If you’re working on a construction project in Georgia, then there’s a chance you may be interested in how the mechanics lien process works there. Since the law can vary from state to state, it’s important to pay attention to the details of the state you’re working in. If you need to file a mechanics lien Georgia can be a tricky state to get it right in. In this article we brake it down so that you can make sure you’ll get paid.
Know Your Notice Requirements
Georgia only requires preliminary notice when two conditions are met. First, the property owner filed a Notice of Commencement on the project. Second, you contracted with a general contractor or someone other than the owner of the property. If this is the case, then you need to send a preliminary notice within 30 days of when you first work on the project or within 30 days of when the Notice of Commencement was filed. If those two conditions are not met, then preliminary notice is not required. However, sending notice to the property owner of unpaid bills may still be a good idea as it can help motivate the person you contracted with to pay you.
Know Your Deadline
While some states have different filing deadlines for different types of projects, in Georgia, a mechanics lien must be filed within 90 days from the date on which the work was performed or materials supplied.
Do You Need a Notary?
While the law in Georgia does now require mechanics liens to be notarized, it is still a best practice to do so.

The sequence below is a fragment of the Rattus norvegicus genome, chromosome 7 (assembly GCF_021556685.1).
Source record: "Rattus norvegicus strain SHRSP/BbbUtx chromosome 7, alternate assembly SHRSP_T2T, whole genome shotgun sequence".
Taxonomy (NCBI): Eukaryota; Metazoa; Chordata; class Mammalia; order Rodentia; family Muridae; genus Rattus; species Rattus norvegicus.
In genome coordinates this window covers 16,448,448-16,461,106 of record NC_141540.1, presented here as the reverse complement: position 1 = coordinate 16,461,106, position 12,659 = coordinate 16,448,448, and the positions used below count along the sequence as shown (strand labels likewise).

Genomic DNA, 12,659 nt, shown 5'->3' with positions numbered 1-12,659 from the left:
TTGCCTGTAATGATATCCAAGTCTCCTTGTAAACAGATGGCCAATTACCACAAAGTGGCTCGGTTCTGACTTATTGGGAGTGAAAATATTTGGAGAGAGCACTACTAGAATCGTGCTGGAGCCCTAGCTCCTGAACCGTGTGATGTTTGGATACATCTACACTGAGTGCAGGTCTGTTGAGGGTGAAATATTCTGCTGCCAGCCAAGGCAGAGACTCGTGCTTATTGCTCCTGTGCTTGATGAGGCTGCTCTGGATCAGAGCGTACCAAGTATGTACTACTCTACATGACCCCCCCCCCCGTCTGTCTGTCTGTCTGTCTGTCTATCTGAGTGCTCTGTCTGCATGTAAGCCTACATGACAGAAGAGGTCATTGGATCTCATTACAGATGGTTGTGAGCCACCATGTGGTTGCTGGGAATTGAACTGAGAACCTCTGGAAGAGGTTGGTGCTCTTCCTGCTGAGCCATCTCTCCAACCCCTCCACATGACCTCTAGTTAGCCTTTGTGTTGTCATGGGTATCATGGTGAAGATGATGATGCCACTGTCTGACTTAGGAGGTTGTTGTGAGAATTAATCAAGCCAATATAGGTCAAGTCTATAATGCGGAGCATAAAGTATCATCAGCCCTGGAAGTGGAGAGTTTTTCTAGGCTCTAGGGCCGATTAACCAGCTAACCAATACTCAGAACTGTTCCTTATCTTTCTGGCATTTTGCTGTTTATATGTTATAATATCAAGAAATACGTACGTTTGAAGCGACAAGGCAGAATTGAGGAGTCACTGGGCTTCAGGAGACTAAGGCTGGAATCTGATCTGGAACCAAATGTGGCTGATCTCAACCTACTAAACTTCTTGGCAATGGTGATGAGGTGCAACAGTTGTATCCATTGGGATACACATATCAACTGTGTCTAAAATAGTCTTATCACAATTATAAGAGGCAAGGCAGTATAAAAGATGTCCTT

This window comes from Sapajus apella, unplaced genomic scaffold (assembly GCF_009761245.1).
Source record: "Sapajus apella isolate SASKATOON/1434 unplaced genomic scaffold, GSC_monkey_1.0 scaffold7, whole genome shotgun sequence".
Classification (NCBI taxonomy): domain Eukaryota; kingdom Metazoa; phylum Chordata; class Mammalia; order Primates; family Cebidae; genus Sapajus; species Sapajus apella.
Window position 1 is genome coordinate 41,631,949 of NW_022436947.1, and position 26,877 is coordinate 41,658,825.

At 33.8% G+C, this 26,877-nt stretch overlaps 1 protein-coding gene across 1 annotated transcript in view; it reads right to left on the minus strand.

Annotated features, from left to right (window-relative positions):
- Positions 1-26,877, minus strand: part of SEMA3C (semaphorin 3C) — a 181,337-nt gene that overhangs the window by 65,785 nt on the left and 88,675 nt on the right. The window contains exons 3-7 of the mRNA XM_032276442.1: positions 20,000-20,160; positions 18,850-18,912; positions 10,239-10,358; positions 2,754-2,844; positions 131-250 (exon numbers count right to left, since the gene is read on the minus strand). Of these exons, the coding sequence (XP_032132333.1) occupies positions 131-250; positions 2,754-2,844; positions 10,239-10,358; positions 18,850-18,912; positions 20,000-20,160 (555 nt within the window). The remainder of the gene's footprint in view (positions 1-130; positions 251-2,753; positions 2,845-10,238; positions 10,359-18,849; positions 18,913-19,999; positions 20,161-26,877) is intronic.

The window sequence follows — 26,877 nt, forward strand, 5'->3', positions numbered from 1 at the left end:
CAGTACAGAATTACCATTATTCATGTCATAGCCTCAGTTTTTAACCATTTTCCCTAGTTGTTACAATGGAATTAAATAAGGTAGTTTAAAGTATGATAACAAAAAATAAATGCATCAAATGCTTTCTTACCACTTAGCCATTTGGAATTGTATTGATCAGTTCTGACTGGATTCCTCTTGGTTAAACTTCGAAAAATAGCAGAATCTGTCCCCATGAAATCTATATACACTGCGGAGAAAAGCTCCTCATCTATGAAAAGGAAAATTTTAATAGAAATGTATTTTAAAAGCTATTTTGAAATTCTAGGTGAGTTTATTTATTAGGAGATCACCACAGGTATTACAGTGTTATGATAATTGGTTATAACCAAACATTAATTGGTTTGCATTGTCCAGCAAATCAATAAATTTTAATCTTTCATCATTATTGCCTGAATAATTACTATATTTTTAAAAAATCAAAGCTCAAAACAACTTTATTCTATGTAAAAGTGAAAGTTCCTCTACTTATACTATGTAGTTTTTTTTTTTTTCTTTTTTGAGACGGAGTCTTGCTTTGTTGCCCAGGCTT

Pay Attention to County Fees and Rules
Georgia has 159 counties, each with their own recording offices. Each of those offices will have different preferences on how forms are filed, what details need to be included, and what the filing fee is. Make sure you call and get a list of their preferences before you file your lien.
Know Your Work is Performed
You must file your mechanics lien in the clerk’s office of the county where the property you worked on is located. You must also include a description of the property in the lien sufficient to be able to correctly identify the property. Best practice is to use the metes and bounds description contained in the local property records. If you take the time to obtain this information at the start of the project, you will not only learn the legal description of the property but also the county in which to file your lien.
Are You an Eligible Party?
If you are a contractor on a construction project and you’ve taken no personal security, then you can file a mechanics lien Georgia. This includes everyone from general contractors to architects, engineers, people who provided materials to the project, and equipment renters.
Are You Licensed?
If your profession is one which must be licensed according to the laws of the State of Georgia, then you must be hold a valid and current license in order to file a mechanics lien. This includes asbestos abatement professionals, electricians, plumbers, and general contractors, among others.
Did You Sign a Lien Waiver?
If you signed a document stating you waived your mechanics lien rights in exchange for receipt of payment, but did not actually receive payment, you still have the right to file a lien. However, special deadlines apply to such situations. If you signed the waiver but were not paid, you must file your lien within the shorter of 60 days from the signing of the waiver or 90 days from the last day the signatory on the waiver form worked on the project.
Can You Get Attorney’s Fees?
In Georgia, you cannot recover attorney’s fees as part of your lien claim, though using an attorney can certainly help speed up the process. However, if you complete a successful foreclosure action, you can recover attorney’s fees as well as interest.
The attorneys at National Lien & Bond can help you file your lien and provide the tools you need to recover your costs quickly.